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Community College of Philadelphia Courtesy Wikimedia
Community College of Philadelphia. Photo courtesy: Creative Commons Wikimedia.

19130 Zip Code Project Honors Diversity

19130 program honors diversity. 

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In a city as diverse as Philadelphia, cultural sensitivity can be seen as a by-product of residency. But one local school is refusing to take it for granted. 

Community College of Philadelphia's nursing program has renewed it's commitment to diversity and not only catering to the diverse student body it serves but ensuring that it's students are ready to work in the communities they live and work in.

One program in particular, the 19130 Zip Code Project, teaches students in the nursing school how to successfully perform their duties in environments they may not be familiar with.

Funded by Susan Sherman, President and CEO of the Independence Foundation, students to understand how cultures differ and how that affects patients' needs and quality care.

Carlos Rojas, a graduate of the program, says he benefited greatly from the 19130 Zip Code Project, growing up in a predominantly Latino community. 

An immigrant from Peru, Rojas- a recent graduate from the nursing program stated that he was excited to have the opportunity to visit communities different from the one he grew up in.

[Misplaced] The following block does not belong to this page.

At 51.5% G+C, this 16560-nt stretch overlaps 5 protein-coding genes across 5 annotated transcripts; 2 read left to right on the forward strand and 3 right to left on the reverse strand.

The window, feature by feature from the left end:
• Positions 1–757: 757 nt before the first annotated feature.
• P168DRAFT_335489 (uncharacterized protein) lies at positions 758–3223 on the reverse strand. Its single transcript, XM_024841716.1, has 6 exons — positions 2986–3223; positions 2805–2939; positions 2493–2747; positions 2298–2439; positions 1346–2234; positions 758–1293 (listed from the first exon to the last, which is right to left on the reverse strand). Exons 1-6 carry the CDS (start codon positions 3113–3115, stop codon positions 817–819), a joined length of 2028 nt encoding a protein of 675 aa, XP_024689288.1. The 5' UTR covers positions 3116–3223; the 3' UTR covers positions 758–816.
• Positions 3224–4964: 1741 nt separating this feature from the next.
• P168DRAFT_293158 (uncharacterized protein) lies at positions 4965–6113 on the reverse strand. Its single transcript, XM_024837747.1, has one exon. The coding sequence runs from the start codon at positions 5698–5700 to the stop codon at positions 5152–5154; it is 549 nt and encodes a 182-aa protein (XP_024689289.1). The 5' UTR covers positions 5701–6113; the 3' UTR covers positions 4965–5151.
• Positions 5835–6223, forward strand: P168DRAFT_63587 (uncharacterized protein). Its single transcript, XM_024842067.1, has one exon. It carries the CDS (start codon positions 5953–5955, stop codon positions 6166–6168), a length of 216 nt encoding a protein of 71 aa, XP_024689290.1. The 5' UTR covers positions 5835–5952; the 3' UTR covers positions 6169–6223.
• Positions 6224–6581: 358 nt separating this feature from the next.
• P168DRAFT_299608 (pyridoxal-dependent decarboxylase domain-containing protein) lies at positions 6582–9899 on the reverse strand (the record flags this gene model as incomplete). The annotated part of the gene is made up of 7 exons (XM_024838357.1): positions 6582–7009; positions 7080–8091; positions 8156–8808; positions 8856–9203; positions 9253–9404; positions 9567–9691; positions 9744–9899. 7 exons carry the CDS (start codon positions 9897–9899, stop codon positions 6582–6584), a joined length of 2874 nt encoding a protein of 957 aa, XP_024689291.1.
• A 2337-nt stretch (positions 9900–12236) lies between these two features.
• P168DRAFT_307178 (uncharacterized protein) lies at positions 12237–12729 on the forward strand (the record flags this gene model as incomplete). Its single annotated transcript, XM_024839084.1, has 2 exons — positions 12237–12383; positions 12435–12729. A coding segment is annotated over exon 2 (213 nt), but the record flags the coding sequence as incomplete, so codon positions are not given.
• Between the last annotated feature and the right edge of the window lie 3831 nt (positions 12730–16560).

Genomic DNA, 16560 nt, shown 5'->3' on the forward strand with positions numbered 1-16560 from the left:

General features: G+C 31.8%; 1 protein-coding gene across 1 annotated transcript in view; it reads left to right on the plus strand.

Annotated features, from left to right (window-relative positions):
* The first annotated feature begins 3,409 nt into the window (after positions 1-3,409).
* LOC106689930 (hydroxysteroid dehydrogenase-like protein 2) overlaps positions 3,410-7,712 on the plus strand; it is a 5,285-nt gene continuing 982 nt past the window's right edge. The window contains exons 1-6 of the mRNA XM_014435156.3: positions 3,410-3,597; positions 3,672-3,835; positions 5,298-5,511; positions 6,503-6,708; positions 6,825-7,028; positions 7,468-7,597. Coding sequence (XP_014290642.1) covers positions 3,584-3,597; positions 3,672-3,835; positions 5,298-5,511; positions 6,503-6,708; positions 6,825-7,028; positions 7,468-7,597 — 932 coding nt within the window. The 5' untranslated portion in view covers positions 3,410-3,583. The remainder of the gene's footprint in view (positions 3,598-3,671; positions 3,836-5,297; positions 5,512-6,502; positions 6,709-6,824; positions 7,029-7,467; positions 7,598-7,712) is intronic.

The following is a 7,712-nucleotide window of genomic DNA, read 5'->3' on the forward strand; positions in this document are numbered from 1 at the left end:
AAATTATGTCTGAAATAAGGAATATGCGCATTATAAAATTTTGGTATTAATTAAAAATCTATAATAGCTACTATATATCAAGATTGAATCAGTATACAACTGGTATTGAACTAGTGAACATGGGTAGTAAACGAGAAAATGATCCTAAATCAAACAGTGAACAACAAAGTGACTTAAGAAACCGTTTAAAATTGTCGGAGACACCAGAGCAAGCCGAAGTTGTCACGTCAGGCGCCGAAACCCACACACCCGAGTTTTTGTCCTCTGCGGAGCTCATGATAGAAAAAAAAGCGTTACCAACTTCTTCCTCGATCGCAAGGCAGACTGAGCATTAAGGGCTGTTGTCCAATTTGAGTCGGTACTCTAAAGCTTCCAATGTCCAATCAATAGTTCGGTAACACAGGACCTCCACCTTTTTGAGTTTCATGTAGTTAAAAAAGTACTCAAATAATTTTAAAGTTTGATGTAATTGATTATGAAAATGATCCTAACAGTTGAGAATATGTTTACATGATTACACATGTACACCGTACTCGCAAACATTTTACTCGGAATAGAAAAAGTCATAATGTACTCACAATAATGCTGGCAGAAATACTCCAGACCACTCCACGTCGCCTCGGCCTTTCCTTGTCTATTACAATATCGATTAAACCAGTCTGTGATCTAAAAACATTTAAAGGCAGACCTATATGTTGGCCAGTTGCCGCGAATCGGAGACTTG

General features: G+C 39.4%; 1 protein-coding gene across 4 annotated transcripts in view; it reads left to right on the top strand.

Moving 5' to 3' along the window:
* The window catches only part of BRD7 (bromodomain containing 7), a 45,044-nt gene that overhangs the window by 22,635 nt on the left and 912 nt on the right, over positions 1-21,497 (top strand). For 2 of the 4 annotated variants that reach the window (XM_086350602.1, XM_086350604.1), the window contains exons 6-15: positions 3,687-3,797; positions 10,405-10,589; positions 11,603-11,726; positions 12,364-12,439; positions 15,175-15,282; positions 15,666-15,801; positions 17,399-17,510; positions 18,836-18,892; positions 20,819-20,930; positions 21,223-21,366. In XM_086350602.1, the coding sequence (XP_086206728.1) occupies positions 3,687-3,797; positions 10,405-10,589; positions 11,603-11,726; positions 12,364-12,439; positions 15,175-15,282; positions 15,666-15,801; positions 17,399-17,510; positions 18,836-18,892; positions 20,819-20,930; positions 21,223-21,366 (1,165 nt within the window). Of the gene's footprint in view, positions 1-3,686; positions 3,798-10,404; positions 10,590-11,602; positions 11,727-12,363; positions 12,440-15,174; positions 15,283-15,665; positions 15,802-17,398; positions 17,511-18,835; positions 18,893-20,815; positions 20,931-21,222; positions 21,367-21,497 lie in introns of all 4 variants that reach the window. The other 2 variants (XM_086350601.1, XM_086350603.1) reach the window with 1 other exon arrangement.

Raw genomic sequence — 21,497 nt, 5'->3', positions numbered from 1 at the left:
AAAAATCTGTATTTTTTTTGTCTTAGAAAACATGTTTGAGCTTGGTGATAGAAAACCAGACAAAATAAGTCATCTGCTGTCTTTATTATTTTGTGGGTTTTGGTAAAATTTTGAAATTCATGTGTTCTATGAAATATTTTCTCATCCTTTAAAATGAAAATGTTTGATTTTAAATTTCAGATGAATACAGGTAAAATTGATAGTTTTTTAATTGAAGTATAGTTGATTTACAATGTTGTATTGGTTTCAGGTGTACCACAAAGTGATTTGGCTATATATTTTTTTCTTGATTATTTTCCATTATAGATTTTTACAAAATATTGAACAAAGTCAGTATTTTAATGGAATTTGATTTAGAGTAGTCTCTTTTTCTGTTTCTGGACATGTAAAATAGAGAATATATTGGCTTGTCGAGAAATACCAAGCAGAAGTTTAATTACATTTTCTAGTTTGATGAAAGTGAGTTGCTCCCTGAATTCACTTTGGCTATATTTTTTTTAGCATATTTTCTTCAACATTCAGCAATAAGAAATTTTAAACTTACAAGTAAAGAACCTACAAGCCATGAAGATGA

"I grew up in a Latino community and going to different communities- the black community, the white community," Rojas said, "It helped to expose me to different ways people interacted and did things."

All Nursing students are required to work in the surrounding neighborhood as part of the nationally known The students receive valuable experience while learning how to foster relationships, communicate across language barriers and more.

But not only did the program prepare the students to work outside the classroom, Rojas states they got the assistance they needed inside the classroom as well, "Even though it was a two-year program, I enjoyed that the professors were really invested in making sure the students succeeded," Rojas stated.

Rojas went on to describe his experience as a student at the college, "I'm from Peru and English was my second language, so when we had to write a mandatory personal essay on the experience, if we had problems- any issues with the paper they would guide us to the English Learning Center and help us proofread our papers," Rojas said. "They were really preparing us for the next steps."

The Nursing program Rojas graduated from was as diverse as the city's own demographics, approximately 42 percent of students were white; 33 percent were African American; 9 percent were Asian and 6.5 percent were Hispanic. Of that class, 25 percent were males.

“The diversity of this generation of new healthcare workers will not only bring different perspectives to healthcare, but will also bring more knowledge of cultural differences than those students that sat in the classroom a decade ago,” said Dr. Mary Anne Celenza, dean of the College’s Division of Math, Science and Health Careers.

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